When we are depressed, we often have strong feelings of shame about how we are feeling.

That is not just a psychological reaction but part of the biology of depression. Shame leads us to hiding away but hiding away makes our situation worse in the workplace and elsewhere. Think about the origins of how you are feeling.

If you can’t find the words…

…to explain how you feel, or the help you may need from your employer, write it down first in an email or letter… Check it and run it past someone close.

Rather than making it about how you “feel”, focus on the impact your mental health is having on your work and productivity

And how you can work together to improve the situation. Remember, your employer will want to help you not least because it makes good business sense.

It’s entirely up to you how much you want to disclose

You don’t have to “name” your condition but be careful about words like “stress” which can mean many different things and is often misinterpreted. If you have seen your doctor, and have a diagnosis, then let your employer know you are ill.

Don’t sweat about the so-called stigma

Stigma and discrimination about mental health is “not allowed” to exist in the workplace in 2018. Most responsible employers recognise that and many take positive steps to reduce it through educating their workforce about mental as well as physical well-being.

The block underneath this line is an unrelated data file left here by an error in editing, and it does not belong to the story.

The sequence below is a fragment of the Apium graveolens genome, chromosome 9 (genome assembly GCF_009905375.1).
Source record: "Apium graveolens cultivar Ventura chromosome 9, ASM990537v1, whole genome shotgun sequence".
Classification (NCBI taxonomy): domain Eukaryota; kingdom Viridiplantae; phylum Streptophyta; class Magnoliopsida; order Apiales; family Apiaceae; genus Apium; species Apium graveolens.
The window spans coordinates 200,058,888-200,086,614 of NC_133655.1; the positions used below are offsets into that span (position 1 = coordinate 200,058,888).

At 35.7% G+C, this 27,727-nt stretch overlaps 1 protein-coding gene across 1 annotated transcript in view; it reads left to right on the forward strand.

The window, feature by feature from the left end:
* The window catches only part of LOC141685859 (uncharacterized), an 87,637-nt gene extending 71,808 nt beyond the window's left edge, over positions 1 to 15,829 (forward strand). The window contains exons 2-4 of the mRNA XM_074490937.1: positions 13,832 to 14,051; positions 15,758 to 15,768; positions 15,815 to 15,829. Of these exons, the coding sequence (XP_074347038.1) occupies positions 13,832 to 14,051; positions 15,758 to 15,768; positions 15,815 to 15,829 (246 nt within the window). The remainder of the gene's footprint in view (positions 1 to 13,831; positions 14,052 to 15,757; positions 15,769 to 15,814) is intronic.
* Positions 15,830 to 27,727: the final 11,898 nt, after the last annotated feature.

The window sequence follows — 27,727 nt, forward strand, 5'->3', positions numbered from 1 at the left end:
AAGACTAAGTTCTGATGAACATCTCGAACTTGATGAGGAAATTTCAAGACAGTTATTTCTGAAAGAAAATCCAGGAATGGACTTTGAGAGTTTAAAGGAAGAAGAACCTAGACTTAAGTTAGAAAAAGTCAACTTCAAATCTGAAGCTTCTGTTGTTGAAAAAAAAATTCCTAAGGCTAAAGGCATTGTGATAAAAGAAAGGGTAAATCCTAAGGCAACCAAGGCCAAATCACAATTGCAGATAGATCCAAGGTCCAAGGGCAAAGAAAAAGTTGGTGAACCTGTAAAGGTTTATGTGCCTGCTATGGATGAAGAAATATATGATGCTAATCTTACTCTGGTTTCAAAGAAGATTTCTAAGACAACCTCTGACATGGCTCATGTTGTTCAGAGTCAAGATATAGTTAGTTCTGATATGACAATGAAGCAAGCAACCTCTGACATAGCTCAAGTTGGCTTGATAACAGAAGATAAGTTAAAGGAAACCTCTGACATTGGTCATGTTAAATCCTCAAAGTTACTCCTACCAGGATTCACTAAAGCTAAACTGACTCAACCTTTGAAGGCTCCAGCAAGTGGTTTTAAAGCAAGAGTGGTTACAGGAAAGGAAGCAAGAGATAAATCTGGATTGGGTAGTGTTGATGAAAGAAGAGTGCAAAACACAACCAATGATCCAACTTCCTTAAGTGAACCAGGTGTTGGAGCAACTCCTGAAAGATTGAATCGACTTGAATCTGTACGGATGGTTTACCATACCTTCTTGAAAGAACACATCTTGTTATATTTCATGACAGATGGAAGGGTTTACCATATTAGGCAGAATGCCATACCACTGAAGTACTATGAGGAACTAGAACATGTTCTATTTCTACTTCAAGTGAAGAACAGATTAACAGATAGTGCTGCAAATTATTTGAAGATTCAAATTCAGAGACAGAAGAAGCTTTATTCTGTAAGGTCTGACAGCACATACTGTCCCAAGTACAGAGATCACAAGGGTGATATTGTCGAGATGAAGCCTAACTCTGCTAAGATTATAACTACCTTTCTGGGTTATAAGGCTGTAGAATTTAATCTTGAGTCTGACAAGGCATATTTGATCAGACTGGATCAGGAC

If you really feel you can’t face talking to your boss, seek help in the form of a mediator

You don’t have to do this alone if you don’t want to. Help and support can often be found in your HR department, through a trusted colleague, via an occupational health officer or a representative from ACAS.

Face your fear and recognise that your boss may be more receptive than you think

These days mental ill health is the commonest reason for sickness absence. Between one in five and one in six people will seek help for depression at some time so the chances are that someone in your office or management team will have direct experience of it either through having suffered themselves or being close to someone who did.